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Diseases

Genetic and Rare Diseases Information Center (GARD)

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Holoprosencephaly


Other Names for this Disease
  • HPE
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Your Question

What is the life expectancy for a baby with semi-lobar holoprosencephaly? What are the most common defects?

Our Answer

We have identified the following information that we hope you find helpful. If you still have questions, please contact us.

What is holoprosencephaly?

Holoprosencephaly is an abnormality of brain development that also affects the head and face. Normally, the brain divides into two halves (hemispheres) during early development. Holoprosencephaly occurs when the brain fails to divide properly into the right and left hemispheres. There are four types of holoprosencephaly according to the degree of brain division. From most to least severe, the types are known as alobar, semi-lobar, lobar, and middle interhemispheric variant (MIHV). The most severely affected individuals have one central eye (cyclopia) and a tubular nasal structure (proboscis) located above the eye. In the less severe forms, the brain is partially divided and the eyes are usually set close together (hypotelorism). Holoprosencephaly can be caused by mutations in a single gene, chromosome abnormalities, or substances that cause birth defects (teratogens).[1]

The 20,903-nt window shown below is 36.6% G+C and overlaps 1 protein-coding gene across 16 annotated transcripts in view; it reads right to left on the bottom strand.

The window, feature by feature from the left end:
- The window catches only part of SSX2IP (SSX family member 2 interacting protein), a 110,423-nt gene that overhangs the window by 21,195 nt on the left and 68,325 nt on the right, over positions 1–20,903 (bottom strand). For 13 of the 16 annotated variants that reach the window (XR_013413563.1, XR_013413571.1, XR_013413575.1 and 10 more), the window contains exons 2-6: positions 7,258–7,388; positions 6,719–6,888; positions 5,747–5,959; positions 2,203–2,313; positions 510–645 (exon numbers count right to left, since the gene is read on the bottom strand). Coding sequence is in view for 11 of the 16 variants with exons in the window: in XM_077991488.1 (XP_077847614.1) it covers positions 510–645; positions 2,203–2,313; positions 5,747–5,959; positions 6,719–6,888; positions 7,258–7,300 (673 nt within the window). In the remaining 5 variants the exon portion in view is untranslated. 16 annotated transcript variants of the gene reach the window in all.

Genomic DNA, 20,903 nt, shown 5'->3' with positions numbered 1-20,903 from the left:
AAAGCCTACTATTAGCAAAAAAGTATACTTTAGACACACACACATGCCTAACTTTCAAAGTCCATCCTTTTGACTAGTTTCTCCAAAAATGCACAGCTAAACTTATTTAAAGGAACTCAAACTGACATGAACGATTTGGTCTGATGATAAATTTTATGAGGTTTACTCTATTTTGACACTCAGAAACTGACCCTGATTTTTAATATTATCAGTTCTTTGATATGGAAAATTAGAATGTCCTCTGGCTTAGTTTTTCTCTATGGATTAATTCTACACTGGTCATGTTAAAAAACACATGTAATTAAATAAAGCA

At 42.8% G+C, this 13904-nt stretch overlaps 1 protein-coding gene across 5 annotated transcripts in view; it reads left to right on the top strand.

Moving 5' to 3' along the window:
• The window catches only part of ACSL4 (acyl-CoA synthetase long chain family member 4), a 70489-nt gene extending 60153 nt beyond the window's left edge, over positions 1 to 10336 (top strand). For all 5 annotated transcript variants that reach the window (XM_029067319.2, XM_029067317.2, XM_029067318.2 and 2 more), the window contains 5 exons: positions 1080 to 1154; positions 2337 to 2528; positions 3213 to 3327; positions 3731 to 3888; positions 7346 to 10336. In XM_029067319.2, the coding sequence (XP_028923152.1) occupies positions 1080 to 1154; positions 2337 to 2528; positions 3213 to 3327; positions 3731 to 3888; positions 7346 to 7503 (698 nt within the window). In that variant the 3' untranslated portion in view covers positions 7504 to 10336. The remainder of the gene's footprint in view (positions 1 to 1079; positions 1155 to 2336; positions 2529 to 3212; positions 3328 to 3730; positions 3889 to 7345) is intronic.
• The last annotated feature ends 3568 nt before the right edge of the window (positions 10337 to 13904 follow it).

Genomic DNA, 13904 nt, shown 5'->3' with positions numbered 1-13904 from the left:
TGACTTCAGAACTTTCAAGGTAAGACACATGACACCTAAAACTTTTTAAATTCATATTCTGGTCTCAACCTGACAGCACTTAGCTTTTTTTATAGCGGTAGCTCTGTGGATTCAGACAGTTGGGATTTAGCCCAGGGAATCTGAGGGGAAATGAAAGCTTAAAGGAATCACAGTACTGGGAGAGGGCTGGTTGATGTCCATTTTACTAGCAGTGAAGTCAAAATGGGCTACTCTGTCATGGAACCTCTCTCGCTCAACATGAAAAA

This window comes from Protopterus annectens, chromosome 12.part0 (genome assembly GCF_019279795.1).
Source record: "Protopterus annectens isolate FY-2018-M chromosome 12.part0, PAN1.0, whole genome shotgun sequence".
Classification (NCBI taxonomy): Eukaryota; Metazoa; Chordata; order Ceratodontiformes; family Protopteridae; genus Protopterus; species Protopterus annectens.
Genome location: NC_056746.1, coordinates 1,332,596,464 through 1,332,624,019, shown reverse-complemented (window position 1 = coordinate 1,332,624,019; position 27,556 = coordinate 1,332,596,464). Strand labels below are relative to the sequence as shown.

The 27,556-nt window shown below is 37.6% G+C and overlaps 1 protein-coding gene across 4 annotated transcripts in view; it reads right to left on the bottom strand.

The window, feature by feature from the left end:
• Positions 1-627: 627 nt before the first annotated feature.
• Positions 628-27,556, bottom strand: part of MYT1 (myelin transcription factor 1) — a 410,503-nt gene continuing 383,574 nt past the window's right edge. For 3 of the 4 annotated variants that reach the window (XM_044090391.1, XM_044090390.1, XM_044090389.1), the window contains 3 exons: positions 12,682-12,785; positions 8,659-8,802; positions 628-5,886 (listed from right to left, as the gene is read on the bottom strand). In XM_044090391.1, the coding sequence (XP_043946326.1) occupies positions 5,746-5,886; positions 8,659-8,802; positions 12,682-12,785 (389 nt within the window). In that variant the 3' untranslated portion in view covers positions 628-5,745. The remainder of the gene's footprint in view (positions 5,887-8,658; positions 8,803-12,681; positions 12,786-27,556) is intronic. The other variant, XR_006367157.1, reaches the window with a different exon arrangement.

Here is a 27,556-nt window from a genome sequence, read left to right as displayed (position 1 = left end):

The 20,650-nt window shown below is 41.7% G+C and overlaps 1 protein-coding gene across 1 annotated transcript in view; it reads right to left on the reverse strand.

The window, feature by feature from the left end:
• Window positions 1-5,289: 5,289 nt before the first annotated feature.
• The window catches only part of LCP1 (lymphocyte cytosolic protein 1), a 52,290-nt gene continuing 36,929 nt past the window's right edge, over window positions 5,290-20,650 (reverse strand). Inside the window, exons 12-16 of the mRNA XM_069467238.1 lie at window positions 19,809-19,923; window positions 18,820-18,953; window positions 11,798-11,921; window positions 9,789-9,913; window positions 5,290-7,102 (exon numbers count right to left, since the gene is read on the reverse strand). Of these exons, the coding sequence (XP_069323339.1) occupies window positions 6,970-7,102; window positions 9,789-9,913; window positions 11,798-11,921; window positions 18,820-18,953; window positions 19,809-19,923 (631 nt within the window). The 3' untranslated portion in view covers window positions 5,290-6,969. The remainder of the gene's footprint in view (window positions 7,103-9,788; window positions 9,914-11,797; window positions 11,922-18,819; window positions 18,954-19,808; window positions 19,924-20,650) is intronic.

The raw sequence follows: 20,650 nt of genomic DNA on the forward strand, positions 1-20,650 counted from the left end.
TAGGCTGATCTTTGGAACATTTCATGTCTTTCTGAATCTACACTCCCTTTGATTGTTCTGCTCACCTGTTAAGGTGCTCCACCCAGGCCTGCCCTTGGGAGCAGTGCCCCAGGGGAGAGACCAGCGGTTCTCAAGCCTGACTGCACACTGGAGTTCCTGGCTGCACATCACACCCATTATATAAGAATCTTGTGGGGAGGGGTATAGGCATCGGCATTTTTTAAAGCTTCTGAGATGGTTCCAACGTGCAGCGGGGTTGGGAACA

Last updated: 9/30/2010

What are the signs and symptoms of semi-lobar holoprosencephaly?

Semi-lobar holoprosencephaly occurs when the left side of the brain is fused to the right side in the areas of the brain known as the frontal and parietal lobes. Also, the dividing line between the right and left hemispheres of the brain (the interhemispheric fissure) is only present in the back. Individuals with semi-lobar holoprosencephaly may have eyes that are set close together (hypotelorism), and their eyeballs may be abnormally small (microphthalmia) or absent (anophthalmia). Additional features may include a flattened bridge and tip of the nose, one nostril, a cleft lip that occurs in the middle (median cleft lip) or on both sides (bilateral cleft lip), and a cleft palate.[2]

Other signs and symptoms commonly observed in children with holoprosencephaly include seizures, hydrocephalus, neural tube defects, pituitary dysfunction, short stature, feeding difficulties, and instability of temperature, heart rate, and respiration. Most people with holoprosencephaly have developmental delay and intellectual disability, the severity of which is related to the severity of the brain malformation.[2]
Last updated: 9/30/2010

What is the life expectancy for semi-lobar holoprosencephaly?

A common misperception is that children with holoprosencephaly do not survive beyond early infancy.[2] While this is the case for the most severely affected children, a significant proportion of more mildly affected children (as well as some severely affected children) survive past age 12 months.[2] More than 50 percent of children with semi-lobar or lobar holoprosencephaly without significant malformations of other organs are alive at age 12 months.[2] The life expectancy for individuals with semi-lobar holoprosencephaly depends on the underlying cause of the condition and the presence of associated anomalies.[3]
Last updated: 10/1/2010

References